Texas has long been known as a bastion for Second Amendment rights, and the state's consistent Republican leadership over the past 25 years has largely kept that reputation intact. But in recent years, gun rights advocates have cast a wary eye on the state's GOP leaders for proposals that lean toward gun control. Gov. Greg Abbott suggested a so-called red flag law as part of his proposal to reduce school shootings in the wake of the 2018 Santa Fe High School massacre. Then last year, Lt. Gov. Dan Patrick came out in support of mandating background checks for private gun sales in the aftermath of the El Paso Walmart mass shooting.
Both Abbott and Patrick received strong pushback from gun rights advocates for their proposals. Abbott ended up dropping the red flag proposal, and the 2019 legislative session ended up strengthening gun rights. Patrick's comments came after the session was over, but he was strongly criticized by the NRA and others.
Alan Korwin, gun rights expert with gunlaws.com, is glad Abbott came to his senses. "Red flag laws are so bad, there's no explanation as to why any reasonable politician would support them," he says. "You can stop a person with existing laws if they intend to commit murder or mass murder...you don't need new law."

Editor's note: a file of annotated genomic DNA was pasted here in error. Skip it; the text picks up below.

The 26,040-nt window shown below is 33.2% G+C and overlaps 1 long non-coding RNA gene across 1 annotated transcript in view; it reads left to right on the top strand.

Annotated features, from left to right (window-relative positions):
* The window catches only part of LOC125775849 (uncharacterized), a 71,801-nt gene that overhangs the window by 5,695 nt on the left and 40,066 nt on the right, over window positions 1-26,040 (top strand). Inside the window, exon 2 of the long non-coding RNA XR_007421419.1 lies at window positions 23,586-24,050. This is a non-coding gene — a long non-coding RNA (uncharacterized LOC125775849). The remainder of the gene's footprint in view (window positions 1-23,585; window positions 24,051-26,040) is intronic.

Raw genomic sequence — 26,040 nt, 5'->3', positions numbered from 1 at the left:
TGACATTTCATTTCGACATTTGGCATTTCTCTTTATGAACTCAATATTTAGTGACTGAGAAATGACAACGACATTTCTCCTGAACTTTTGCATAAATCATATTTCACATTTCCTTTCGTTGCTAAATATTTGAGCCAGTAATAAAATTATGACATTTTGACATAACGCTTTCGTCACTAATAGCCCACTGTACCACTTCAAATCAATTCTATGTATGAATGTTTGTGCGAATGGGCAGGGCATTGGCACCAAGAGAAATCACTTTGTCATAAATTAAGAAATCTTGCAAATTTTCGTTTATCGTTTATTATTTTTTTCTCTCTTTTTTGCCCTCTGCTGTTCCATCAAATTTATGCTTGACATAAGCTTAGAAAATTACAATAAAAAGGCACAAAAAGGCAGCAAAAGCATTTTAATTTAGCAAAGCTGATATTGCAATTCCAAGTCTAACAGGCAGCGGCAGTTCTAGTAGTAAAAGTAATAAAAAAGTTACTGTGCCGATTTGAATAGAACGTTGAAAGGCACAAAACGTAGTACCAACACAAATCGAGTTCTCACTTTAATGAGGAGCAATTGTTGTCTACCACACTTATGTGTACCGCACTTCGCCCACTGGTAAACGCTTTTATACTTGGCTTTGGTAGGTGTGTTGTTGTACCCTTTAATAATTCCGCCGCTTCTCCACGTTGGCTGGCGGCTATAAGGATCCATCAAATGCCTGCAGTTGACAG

Furthermore, despite all of the increased scrutiny of firearms after the Santa Fe and El Paso mass shootings, the latest Texas Tribune poll of Texas voters shows little change in attitudes toward gun control. In all, about half of voters support stricter gun laws, with more than 80 percent of Democrats and less than a quarter of Republicans in support.
Korwin believes Texans are often unfairly portrayed as gun fanatics. "They're not fanatical about guns, they're fanatical about infringement, which is banned by the Constitution...but we have politicians who infringe on our rights," he tells KTRH. "(Texans) should be fanatical about any infringement on their rights, because your rights are precious."